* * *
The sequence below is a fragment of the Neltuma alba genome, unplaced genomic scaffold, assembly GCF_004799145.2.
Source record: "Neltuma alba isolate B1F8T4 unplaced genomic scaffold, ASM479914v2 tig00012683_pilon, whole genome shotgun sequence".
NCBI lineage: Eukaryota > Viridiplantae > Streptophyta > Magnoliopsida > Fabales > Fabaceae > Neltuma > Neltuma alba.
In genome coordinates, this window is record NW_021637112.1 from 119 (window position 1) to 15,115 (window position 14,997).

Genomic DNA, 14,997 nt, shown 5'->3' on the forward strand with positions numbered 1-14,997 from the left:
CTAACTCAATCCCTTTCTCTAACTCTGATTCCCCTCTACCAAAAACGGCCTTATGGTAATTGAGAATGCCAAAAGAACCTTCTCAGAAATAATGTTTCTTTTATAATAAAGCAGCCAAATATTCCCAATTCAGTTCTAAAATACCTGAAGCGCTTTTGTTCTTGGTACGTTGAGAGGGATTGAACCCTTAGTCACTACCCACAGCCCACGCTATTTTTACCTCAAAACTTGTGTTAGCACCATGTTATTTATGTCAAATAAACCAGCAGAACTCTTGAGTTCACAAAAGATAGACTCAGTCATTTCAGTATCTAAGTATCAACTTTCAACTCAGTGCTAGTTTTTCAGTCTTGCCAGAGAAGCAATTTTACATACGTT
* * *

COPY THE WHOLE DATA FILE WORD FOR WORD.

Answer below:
The sequence below is a fragment of the Neltuma alba genome, unplaced genomic scaffold, assembly GCF_004799145.2.
Source record: "Neltuma alba isolate B1F8T4 unplaced genomic scaffold, ASM479914v2 tig00012683_pilon, whole genome shotgun sequence".
NCBI lineage: Eukaryota > Viridiplantae > Streptophyta > Magnoliopsida > Fabales > Fabaceae > Neltuma > Neltuma alba.
In genome coordinates, this window is record NW_021637112.1 from 119 (window position 1) to 15,115 (window position 14,997).

Genomic DNA, 14,997 nt, shown 5'->3' on the forward strand with positions numbered 1-14,997 from the left:
CTAACTCAATCCCTTTCTCTAACTCTGATTCCCCTCTACCAAAAACGGCCTTATGGTAATTGAGAATGCCAAAAGAACCTTCTCAGAAATAATGTTTCTTTTATAATAAAGCAGCCAAATATTCCCAATTCAGTTCTAAAATACCTGAAGCGCTTTTGTTCTTGGTACGTTGAGAGGGATTGAACCCTTAGTCACTACCCACAGCCCACGCTATTTTTACCTCAAAACTTGTGTTAGCACCATGTTATTTATGTCAAATAAACCAGCAGAACTCTTGAGTTCACAAAAGATAGACTCAGTCATTTCAGTATCTAAGTATCAACTTTCAACTCAGTGCTAGTTTTTCAGTCTTGCCAGAGAAGCAATTTTACATACGTT